The number one vote-getter to grow medical marijuana in Illinois says he is “humbled” to learn that his company’s scores were the highest in the state.
During the confidential scoring process, Dominic Sergi’s Cresco Labs LLC was rated as the best applicant in state police districts 5, 9, and 21. And the ratings they received from state evaluators, were the highest of any applicant statewide.
“We’re just very honored that we got the three highest scores in the state,” Sergi says. “We put a lot of time, energy and money into our application, and we’re encouraged by what we’ve seen so far.”
It requires a bit of tea-leaf-reading to determine what those scores might mean. Confidential emails released this week by the Governor’s office show that despite the scores, two of the districts where Cresco was successful were still being evaluated, according to draft press releases which were never issued. In the end, the Quinn administration never issued licenses to any applicants, passing that task on to their successor, Bruce Rauner.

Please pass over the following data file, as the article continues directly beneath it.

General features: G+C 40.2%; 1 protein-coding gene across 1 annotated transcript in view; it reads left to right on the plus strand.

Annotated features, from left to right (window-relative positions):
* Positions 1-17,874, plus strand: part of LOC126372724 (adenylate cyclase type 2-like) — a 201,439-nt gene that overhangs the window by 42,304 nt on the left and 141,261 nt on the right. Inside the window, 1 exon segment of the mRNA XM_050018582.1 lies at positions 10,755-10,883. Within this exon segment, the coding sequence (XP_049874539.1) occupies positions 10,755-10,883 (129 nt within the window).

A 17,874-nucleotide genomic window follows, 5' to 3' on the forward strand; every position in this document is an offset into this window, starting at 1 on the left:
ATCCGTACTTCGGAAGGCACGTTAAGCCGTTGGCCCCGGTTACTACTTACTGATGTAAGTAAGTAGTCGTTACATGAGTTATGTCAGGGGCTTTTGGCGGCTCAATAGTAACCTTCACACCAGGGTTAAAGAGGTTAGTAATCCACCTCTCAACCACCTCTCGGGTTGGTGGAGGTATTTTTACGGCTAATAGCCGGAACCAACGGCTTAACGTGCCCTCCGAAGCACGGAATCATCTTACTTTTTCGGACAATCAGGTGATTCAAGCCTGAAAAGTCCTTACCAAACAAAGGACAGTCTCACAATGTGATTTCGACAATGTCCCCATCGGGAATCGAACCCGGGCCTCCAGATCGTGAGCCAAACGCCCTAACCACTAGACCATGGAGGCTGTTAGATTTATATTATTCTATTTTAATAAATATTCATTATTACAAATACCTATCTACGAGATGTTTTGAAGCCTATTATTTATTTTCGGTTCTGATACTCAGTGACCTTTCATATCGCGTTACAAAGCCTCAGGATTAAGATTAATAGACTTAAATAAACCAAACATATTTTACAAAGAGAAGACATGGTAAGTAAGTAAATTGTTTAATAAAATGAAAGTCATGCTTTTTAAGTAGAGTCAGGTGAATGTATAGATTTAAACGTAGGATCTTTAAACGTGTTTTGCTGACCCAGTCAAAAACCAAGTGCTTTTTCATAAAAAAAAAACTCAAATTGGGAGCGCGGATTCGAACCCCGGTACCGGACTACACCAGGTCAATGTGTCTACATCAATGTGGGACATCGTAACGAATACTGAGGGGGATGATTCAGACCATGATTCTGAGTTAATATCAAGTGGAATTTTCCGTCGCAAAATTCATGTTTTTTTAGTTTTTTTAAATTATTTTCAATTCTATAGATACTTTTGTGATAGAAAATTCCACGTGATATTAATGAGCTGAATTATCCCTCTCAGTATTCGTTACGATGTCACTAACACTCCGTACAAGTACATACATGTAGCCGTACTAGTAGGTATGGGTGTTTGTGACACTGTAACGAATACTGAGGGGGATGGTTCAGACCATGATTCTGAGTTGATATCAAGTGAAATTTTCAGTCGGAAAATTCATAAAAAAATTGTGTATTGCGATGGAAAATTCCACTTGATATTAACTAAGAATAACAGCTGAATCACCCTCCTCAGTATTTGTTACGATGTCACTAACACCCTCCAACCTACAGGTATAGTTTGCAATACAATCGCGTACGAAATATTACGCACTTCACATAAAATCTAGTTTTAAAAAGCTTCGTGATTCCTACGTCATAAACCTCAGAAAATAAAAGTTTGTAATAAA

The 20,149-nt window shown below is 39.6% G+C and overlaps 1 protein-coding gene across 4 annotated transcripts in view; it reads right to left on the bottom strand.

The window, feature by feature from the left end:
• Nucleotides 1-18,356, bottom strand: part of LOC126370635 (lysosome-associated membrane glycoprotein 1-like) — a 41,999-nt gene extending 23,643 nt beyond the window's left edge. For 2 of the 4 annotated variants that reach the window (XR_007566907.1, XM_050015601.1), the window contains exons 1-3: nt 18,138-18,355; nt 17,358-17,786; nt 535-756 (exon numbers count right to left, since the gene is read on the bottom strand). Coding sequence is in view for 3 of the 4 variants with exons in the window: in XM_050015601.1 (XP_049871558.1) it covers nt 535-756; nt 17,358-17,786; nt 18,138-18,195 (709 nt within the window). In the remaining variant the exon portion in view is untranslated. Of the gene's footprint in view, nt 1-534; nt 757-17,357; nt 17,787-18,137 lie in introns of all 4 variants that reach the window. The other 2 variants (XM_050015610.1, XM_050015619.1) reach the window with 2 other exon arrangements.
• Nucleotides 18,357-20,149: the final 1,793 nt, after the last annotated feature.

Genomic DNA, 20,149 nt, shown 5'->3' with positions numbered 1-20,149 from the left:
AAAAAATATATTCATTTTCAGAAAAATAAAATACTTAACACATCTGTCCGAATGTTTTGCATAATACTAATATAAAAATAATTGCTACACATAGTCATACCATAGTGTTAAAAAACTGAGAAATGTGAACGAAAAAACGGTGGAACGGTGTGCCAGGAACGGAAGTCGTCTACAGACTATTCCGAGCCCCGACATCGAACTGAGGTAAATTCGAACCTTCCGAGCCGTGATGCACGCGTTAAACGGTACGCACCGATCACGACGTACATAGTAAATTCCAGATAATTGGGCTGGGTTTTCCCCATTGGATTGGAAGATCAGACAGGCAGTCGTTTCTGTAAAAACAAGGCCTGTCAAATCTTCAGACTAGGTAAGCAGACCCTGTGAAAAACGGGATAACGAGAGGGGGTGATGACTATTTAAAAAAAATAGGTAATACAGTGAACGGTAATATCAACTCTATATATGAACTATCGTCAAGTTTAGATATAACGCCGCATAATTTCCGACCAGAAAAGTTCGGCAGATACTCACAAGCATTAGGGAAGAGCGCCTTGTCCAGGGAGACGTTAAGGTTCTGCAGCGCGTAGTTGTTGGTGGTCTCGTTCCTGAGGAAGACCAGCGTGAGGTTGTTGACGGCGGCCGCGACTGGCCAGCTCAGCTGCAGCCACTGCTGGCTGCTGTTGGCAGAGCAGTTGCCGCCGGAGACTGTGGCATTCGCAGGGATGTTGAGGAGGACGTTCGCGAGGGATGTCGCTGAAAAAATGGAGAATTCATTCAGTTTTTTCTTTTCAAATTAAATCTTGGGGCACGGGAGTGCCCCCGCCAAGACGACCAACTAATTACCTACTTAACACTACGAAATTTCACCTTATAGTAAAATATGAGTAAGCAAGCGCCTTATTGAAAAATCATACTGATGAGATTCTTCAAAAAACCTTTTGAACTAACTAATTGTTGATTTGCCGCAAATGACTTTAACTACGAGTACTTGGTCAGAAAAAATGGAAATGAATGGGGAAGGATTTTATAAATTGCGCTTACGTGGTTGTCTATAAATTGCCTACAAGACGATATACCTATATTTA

Still, the scores suggest Cresco’s approach impressed evaluators from the Illinois Department of Agriculture enough, at least at some point, that they were given the state’s highest ratings.
“We’re just very honored, and very humbled, that we got the highest scores in the state,” Sergi says.
While details of cannabis applications remain confidential, it is known from zoning presentations in District 9 that Cresco proposed a revenue sharing plan, where the company would contribute half a percent of gross revenues to the coffers of each of the district’s seven counties. (District 9 includes Sangamon, Logan, Cass, Menard, Morgan, and Christian counties). Some critics, notably the State Journal Register newspaper in Springfield, blasted the plan as an effort to “buy” a state-sanctioned license. Sergi counters that it was simply an effort to give back to local communities, some of which are struggling financially.
“We felt it was very important to be a part of the communities we were in,” he said. “and to make sure that we were entrenched in those communities, and make sure it was part of our community benefits program.”